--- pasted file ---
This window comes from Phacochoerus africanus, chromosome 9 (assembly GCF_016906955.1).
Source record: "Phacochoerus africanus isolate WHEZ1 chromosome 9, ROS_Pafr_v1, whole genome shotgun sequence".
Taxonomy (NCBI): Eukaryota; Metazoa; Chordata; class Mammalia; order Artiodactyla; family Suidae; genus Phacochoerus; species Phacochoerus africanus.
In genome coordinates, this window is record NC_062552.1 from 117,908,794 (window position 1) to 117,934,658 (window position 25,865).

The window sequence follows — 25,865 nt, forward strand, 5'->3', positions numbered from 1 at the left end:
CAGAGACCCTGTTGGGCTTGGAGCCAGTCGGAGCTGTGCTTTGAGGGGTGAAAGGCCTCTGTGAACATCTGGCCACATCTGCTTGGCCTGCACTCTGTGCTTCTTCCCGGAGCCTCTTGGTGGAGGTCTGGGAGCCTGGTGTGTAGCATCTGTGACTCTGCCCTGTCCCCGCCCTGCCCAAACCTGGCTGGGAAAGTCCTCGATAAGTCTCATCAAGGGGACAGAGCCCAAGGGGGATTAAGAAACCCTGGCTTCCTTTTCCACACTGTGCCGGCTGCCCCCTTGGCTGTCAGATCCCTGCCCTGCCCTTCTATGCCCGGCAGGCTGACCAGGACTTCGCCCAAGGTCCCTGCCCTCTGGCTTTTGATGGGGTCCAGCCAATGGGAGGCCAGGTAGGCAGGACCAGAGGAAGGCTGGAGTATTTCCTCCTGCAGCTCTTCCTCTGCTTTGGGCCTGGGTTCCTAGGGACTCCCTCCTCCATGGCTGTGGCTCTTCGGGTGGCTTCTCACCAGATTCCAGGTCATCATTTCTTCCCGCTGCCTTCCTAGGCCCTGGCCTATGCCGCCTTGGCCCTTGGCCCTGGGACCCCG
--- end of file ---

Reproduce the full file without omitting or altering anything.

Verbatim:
This window comes from Phacochoerus africanus, chromosome 9 (assembly GCF_016906955.1).
Source record: "Phacochoerus africanus isolate WHEZ1 chromosome 9, ROS_Pafr_v1, whole genome shotgun sequence".
Taxonomy (NCBI): Eukaryota; Metazoa; Chordata; class Mammalia; order Artiodactyla; family Suidae; genus Phacochoerus; species Phacochoerus africanus.
In genome coordinates, this window is record NC_062552.1 from 117,908,794 (window position 1) to 117,934,658 (window position 25,865).

The window sequence follows — 25,865 nt, forward strand, 5'->3', positions numbered from 1 at the left end:
CAGAGACCCTGTTGGGCTTGGAGCCAGTCGGAGCTGTGCTTTGAGGGGTGAAAGGCCTCTGTGAACATCTGGCCACATCTGCTTGGCCTGCACTCTGTGCTTCTTCCCGGAGCCTCTTGGTGGAGGTCTGGGAGCCTGGTGTGTAGCATCTGTGACTCTGCCCTGTCCCCGCCCTGCCCAAACCTGGCTGGGAAAGTCCTCGATAAGTCTCATCAAGGGGACAGAGCCCAAGGGGGATTAAGAAACCCTGGCTTCCTTTTCCACACTGTGCCGGCTGCCCCCTTGGCTGTCAGATCCCTGCCCTGCCCTTCTATGCCCGGCAGGCTGACCAGGACTTCGCCCAAGGTCCCTGCCCTCTGGCTTTTGATGGGGTCCAGCCAATGGGAGGCCAGGTAGGCAGGACCAGAGGAAGGCTGGAGTATTTCCTCCTGCAGCTCTTCCTCTGCTTTGGGCCTGGGTTCCTAGGGACTCCCTCCTCCATGGCTGTGGCTCTTCGGGTGGCTTCTCACCAGATTCCAGGTCATCATTTCTTCCCGCTGCCTTCCTAGGCCCTGGCCTATGCCGCCTTGGCCCTTGGCCCTGGGACCCCG